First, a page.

15855 CX 500 standard, 12321 CX 500 C, 3339 CX 500E, about 1200 bikes with 650 engines + 230 CX 500 T. Registered and roadworthy. Almost 33 000 altogether, 7 years since Honda stopped making them. Out of 44000 sold.



Edit: For Germany, as per the original post.
 

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I wonder why such low survival count for the GL's?



Seems that the situation for GL 650 is a little different. Not many sold but a higher percentage (3 times) still "alive".



I´ll dare a wild guess why so many GL 500 vanished from the crowd:



Used motorcycles in Germany lose their value rather quick. Top heavy as the GL:s are (no naked GL version in Germany) I suppose many of them were spilled and written off. Too expensive to repair. We see the same thing with modern "plastic rockets" and tourers today. Plastic costs....



I owned a couple of fully dressed GL 500s many years ago. Managed to do three spills (almost standstill) with them. None at all, so far, with any of my CX 500s, in spite of 4-5 times as many kms.



Maybe many unexperienced riders tried their "wings" on a GL. And dropped it.?????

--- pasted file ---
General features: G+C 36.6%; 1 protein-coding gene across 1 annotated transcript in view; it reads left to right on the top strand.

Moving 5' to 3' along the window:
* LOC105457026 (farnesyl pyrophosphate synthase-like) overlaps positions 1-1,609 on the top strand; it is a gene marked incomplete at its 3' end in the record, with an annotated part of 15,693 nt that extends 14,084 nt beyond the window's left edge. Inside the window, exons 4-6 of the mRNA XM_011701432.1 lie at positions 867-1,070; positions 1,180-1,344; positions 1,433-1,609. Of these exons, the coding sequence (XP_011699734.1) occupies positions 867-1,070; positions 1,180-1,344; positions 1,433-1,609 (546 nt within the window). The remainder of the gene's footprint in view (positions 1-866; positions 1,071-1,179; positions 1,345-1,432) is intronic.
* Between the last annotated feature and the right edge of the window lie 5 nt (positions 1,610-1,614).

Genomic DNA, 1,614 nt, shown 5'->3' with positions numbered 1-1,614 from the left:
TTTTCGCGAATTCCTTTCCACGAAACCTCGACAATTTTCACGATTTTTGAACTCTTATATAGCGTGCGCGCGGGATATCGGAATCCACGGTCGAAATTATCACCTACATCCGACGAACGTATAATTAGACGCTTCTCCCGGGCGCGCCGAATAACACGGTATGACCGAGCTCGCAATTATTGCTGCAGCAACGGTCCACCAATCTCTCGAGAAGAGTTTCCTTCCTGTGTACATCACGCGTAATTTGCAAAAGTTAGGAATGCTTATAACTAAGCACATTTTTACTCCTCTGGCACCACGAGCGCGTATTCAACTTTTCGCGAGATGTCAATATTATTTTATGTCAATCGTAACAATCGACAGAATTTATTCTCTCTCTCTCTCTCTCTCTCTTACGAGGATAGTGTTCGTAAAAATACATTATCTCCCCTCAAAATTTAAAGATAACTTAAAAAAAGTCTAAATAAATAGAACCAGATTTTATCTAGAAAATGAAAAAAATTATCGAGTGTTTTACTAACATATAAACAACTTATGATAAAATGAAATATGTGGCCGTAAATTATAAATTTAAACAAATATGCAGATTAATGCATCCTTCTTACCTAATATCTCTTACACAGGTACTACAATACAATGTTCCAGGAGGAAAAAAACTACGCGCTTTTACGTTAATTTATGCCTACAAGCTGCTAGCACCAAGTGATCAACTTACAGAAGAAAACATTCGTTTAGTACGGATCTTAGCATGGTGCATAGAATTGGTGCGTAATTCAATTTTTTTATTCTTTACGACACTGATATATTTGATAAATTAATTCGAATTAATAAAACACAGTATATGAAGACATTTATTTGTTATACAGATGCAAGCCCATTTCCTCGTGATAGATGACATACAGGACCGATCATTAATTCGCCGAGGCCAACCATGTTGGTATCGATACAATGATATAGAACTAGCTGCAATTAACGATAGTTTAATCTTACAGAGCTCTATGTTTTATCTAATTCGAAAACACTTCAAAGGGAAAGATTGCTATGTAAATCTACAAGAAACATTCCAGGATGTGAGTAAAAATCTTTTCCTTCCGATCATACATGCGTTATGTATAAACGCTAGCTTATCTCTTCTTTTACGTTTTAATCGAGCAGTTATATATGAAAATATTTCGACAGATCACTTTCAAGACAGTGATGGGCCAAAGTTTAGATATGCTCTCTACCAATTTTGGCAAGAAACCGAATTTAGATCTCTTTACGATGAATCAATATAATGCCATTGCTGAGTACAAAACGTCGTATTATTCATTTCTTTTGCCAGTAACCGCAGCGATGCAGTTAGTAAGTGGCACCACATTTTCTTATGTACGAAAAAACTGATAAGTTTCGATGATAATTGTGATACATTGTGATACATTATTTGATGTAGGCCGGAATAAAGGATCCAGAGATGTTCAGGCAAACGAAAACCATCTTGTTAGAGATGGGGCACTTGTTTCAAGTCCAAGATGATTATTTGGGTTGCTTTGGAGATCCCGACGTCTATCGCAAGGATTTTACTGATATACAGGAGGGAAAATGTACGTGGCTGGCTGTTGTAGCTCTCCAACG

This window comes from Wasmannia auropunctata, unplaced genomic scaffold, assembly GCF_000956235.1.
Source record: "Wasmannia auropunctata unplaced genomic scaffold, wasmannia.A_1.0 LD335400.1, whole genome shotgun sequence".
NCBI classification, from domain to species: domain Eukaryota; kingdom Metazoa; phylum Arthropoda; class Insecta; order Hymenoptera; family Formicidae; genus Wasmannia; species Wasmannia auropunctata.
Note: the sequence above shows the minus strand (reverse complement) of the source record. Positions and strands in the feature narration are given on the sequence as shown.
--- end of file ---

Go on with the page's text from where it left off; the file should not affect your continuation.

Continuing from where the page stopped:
I own a copy of this "CX bible" with lots of "nerdy" info about our bikes (German language only - sorry):



http://www.amazon.de/Motorräder-Geschichte-machten-Honda-Reihe/dp/3613014149



From that book I have these numbers for July 1, 1990:



15855 CX 500 standard, 12321 CX 500 C, 3339 CX 500E, about 1200 bikes with 650 engines + 230 CX 500 T. Registered and roadworthy. Almost 33 000 altogether, 7 years since Honda stopped making them. Out of 44000 sold.
36 registered here in spain,if thats any help to the statistics
 

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Discussion Starter · #11 ·
I´ll dare a wild guess why so many GL 500 vanished from the crowd:



Used motorcycles in Germany lose their value rather quick. Top heavy as the GL:s are (no naked GL version in Germany) I suppose many of them were spilled and written off. Too expensive to repair. We see the same thing with modern "plastic rockets" and tourers today. Plastic costs....